So even before they arrived at Mount Sinai, God expected the people to obey His commandments, including the Fourth Commandment.
The Fifth Commandment says to “honor your father and your mother” (Exodus 20:12). Jacob and Esau both had dishonored their parents, but Jacob finally did obey. “Esau saw that Isaac had blessed Jacob and sent him away to Padan Aram to take himself a wife from there, and that as he blessed him he gave him a charge, saying, ‘You shall not take a wife from the daughters of Canaan,’ and that Jacob had obeyed his father and his mother and had gone to Padan Aram” (Genesis 28:6-7).
“You shall not murder” is the Sixth Commandment (Exodus 20:13). God told Cain he was to rule over and avoid sin, as anger was in Cain’s heart.
“So the LORD said to Cain, ‘Why are you angry? And why has your countenance fallen? If you do well, will you not be accepted? And if you do not do well, sin lies at the door. And its desire is for you, but you should rule over it.’ Now Cain talked with Abel his brother; and it came to pass, when they were in the field, that Cain rose up against Abel his brother and killed him” (Genesis 4:6-8). Cain’s anger led to the sin of murder.
After the Flood, people knew that God was against murder and demanded a penalty for it. “From the hand of every man’s brother I will require the life of man. Whoever sheds man’s blood, by man his blood shall be shed. For in the image of God He made man” (Genesis 9:5-6).
The Seventh Commandment, “You shall not commit adultery” (Exodus 20:14), was known and understood by Joseph.
“And it came to pass after these things that his master’s wife cast longing eyes on Joseph, and she said, ‘Lie with me.’ But he refused and said to his master’s wife, ‘Look, my master does not know what is with me in the house, and he has committed all that he has to my hand. There is no one greater in this house than I, nor has he kept back anything from me but you, because you are his wife. How then can I do this great wickedness, and sin against God?’” (Genesis 39:7-9).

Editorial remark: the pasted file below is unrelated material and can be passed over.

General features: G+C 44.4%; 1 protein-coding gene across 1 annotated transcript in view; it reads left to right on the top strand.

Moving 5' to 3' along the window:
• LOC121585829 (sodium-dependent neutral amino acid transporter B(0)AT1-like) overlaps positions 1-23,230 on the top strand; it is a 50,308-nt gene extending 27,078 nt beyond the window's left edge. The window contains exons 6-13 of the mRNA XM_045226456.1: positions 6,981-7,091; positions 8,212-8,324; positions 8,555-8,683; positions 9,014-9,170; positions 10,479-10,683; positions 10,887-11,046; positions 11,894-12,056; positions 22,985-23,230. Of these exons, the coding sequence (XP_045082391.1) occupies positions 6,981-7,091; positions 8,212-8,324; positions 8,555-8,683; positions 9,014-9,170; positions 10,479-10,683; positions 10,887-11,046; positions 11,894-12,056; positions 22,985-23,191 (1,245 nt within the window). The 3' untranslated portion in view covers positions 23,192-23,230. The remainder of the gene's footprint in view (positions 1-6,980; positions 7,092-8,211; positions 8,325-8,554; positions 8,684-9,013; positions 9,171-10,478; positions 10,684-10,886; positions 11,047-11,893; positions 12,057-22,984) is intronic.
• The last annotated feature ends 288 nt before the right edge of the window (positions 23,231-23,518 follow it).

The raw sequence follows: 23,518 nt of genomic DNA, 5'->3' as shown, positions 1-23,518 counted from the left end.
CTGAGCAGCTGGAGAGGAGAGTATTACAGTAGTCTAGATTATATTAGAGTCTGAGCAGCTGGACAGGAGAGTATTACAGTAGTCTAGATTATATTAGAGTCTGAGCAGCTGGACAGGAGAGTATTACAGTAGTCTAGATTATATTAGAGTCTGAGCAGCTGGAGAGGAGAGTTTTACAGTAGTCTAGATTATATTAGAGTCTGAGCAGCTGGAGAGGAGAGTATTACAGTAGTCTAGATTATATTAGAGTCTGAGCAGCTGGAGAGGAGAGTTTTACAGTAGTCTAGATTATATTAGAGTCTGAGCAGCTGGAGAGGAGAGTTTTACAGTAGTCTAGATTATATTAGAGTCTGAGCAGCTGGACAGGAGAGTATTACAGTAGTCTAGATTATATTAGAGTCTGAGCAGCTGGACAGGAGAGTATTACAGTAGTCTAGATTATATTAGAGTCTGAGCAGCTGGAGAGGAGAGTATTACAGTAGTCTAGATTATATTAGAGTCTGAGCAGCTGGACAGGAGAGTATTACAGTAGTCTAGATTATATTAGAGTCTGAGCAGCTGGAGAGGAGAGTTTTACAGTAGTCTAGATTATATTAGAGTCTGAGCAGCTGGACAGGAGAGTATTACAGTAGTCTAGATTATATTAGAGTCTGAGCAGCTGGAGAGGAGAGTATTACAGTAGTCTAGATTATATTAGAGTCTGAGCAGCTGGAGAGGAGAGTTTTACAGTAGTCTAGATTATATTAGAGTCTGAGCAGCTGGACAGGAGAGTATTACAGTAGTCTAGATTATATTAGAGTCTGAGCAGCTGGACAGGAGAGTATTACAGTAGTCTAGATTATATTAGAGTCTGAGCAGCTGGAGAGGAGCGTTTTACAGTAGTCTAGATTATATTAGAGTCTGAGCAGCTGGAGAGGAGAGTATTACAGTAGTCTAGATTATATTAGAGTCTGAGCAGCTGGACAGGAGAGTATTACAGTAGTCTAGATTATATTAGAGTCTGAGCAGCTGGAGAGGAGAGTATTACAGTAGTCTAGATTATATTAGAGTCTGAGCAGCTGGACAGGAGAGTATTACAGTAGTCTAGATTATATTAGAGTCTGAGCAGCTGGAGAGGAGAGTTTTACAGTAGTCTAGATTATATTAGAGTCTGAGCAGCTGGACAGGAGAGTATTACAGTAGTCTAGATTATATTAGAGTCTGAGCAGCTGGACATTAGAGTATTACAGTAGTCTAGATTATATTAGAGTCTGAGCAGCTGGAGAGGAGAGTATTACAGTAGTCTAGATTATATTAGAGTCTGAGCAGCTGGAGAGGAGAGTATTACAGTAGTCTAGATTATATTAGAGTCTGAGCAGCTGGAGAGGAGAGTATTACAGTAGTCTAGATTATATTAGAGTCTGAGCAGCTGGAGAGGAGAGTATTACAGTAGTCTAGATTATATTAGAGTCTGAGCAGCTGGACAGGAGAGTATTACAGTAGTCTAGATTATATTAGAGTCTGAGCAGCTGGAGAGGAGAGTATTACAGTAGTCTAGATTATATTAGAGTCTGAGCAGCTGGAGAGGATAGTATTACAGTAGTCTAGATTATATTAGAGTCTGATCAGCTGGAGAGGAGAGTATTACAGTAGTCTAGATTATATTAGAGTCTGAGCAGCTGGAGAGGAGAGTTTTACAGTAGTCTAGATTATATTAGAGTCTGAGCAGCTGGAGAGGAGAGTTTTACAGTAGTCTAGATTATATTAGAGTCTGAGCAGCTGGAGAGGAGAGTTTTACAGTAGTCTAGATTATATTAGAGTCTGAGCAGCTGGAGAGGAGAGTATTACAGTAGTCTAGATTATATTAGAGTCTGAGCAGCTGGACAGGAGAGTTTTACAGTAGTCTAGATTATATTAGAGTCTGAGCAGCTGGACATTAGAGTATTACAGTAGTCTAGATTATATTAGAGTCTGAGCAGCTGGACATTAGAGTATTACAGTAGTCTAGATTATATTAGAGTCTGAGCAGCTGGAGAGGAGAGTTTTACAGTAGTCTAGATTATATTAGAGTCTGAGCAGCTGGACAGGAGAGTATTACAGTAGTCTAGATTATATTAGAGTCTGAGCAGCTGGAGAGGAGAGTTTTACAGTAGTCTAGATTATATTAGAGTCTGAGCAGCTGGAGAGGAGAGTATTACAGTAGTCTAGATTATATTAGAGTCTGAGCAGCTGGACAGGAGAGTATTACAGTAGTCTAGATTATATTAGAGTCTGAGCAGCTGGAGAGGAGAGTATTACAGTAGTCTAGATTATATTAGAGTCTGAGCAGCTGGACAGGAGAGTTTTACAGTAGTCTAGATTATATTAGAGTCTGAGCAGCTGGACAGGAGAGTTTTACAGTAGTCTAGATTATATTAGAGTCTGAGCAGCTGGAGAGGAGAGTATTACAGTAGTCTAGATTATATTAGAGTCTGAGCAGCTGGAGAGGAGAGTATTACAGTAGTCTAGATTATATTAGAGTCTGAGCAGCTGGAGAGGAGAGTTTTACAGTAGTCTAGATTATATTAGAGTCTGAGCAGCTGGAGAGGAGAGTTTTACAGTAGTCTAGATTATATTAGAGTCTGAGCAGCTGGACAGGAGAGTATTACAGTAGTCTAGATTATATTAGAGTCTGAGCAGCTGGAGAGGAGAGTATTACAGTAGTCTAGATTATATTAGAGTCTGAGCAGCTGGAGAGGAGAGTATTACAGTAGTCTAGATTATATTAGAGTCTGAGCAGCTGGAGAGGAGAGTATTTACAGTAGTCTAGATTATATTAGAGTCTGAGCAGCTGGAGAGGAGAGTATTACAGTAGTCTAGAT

God also had warned Abimelech, king of Gerar, not to commit adultery with Sarah. “God came to Abimelech in a dream by night, and said to him, ‘Indeed you are a dead man because of the woman whom you have taken, for she is a man’s wife’” (Genesis 20:3).
“You shall not steal,” the Eighth Commandment (Exodus 20:15), was apparently on Jacob’s mind when he discussed his wages with Laban.
“So my righteousness will answer for me in time to come, when the subject of my wages comes before you: every one that is not speckled and spotted among the goats, and brown among the lambs, will be considered stolen, if it is with me” (Genesis 30:33).
The Ninth and 10th Commandments, “You shall not bear false witness against your neighbor” and, “You shall not covet” (Exodus 20:16-17), have been breached ever since Eve saw and desired (coveted) the fruit from the tree of the knowledge of good and evil. Adam ate of it as well (Genesis 3:6), and then both of them justified their actions (verses 10-13). The result of their disobedience to God was that they were kicked out of the Garden of Eden.
Job also knew that deceit and covetousness were sins against God: “If I have walked with falsehood, or if my foot has hastened to deceit, let me be weighed on honest scales, that God may know my integrity” (Job 31:5-6). Later, in verses 9-11, Job said, “If my heart has been enticed by a woman, or if I have lurked at my neighbor’s door. … that would be wickedness; yes, it would be iniquity deserving of judgment.”
The 10 Commandments existed before Moses and are still important today
In summary, the 10 Commandments were known before Moses, and they are still important laws for all peoples today. God gave His laws for our good (Deuteronomy 10:13). They are based on love and help us know how to show love to God and our fellow man (Romans 13:9-10). “For this is the love of God, that we keep His commandments. And His commandments are not burdensome” (1 John 5:3).
For further study, read the articles in this section: “The 10 Commandments and God's Way of Life.”